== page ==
Remember what you know
of good seamanship:
Sometimes you cannot
Stop
Sometimes you cannot
put the whole thing in dry-dock
and wait for repairs.
Sometimes you are in the
Middle of the River.
Remember what you know.
Later, there may well be time
to sand these oars smooth,
paint them a bright, jaunty yellow.
But for now?
Loosen your Grip
Set your Course
Hold to your oars Firmly
but Gently
gently,
rowing towards merrily
till the end of this particular
Bend in the river.
till the end of this particular
part of the dream.

 

Orange Change Agent

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This one was fun— A Word Chain Poem, from a prompt in The Crafty Poet: A Portable Workshop, by Diane Lockwood. You should go buy it. Immediately. This prompt is on page 55. Buy it, try it, let me know how it all turns out.

Nothing rhymes with orange
and isn’t that strange?
Nothing in our huge array
of words, of sounds ranging
along the tongue, not one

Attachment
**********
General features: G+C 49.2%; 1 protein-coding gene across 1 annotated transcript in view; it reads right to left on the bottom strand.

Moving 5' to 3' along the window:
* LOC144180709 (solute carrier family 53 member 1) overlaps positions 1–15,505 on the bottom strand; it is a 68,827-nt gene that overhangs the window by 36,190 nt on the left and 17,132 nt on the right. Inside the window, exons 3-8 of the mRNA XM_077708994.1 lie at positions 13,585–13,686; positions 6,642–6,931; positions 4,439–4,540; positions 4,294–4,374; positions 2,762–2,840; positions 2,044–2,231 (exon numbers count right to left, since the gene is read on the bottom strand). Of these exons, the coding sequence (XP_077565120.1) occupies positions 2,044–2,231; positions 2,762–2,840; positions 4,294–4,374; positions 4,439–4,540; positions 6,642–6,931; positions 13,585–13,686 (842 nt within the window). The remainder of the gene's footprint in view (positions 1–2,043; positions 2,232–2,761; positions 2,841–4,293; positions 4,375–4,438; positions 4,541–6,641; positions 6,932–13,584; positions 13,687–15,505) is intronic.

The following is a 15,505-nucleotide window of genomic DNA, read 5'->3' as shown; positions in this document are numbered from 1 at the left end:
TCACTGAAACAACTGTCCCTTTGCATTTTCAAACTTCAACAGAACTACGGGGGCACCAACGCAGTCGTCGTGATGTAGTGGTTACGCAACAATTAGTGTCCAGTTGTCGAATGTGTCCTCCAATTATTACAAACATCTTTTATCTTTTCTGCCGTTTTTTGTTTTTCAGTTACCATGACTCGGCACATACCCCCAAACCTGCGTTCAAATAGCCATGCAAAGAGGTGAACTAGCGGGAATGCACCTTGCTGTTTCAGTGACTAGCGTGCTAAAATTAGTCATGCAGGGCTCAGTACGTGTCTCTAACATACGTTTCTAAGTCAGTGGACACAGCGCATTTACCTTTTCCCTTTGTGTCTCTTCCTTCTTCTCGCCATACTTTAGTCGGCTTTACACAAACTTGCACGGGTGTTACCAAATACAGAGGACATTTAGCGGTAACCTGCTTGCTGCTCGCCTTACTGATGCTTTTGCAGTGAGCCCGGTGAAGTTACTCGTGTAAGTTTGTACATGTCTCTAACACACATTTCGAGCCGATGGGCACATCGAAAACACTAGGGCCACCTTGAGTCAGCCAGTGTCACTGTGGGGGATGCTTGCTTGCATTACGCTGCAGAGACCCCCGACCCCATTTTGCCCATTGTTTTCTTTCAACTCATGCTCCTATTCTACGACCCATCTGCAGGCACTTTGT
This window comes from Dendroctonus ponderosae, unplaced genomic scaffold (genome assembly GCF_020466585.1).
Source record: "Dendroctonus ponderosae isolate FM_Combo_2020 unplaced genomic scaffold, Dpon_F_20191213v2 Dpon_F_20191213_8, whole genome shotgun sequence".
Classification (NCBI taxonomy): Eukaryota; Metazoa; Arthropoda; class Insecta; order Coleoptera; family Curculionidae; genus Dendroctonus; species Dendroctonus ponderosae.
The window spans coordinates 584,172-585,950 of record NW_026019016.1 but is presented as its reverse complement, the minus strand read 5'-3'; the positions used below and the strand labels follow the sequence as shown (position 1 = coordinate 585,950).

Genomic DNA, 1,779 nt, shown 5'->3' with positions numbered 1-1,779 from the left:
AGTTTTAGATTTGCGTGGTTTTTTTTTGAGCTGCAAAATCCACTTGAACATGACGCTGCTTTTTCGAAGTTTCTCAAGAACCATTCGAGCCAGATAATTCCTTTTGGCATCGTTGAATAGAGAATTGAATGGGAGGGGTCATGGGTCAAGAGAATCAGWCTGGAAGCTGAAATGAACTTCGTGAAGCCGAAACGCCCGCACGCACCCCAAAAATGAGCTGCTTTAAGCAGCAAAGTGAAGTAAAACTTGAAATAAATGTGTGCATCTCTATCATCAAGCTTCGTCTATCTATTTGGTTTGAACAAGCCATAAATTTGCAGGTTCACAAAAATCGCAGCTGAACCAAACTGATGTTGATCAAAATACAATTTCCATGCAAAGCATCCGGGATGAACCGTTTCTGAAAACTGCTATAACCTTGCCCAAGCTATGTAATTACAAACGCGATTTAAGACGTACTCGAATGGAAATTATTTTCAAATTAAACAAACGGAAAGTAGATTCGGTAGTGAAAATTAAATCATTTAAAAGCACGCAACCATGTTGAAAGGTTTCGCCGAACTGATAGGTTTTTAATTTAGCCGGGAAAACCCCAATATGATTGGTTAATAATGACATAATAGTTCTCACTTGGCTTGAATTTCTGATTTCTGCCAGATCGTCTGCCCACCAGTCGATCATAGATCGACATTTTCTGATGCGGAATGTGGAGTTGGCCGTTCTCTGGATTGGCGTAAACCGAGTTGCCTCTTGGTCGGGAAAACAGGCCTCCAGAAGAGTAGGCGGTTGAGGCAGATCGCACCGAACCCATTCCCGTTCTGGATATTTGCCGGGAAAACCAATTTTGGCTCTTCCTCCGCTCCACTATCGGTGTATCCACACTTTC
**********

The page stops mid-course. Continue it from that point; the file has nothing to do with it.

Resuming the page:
not even changed
or smashed sounds banged
into new shapes, arranged
None soar
nor
spark with the same tang
as Orange.

Plans For The Future

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Here, a quickly written poem based on a  list prompt from We Write Poems a  site I just discovered and look forward to exploring soon. Try it yourself!

When you hear those tangled blue dreams of knowing, begin—
First, turn to vapor all the words tagged Nightmare by your soul:
Carapace, chrysalis, cocoon all spiral away into the dark
With all the winged truths they held. Not these.
Next, Soul, nurture the witch in the cathedral of your center
Drop into your inky cauldron the striped filaments
Of all those years of rain and roots and nurturing.
As sunlight stripes the stone floor, turn to those watchers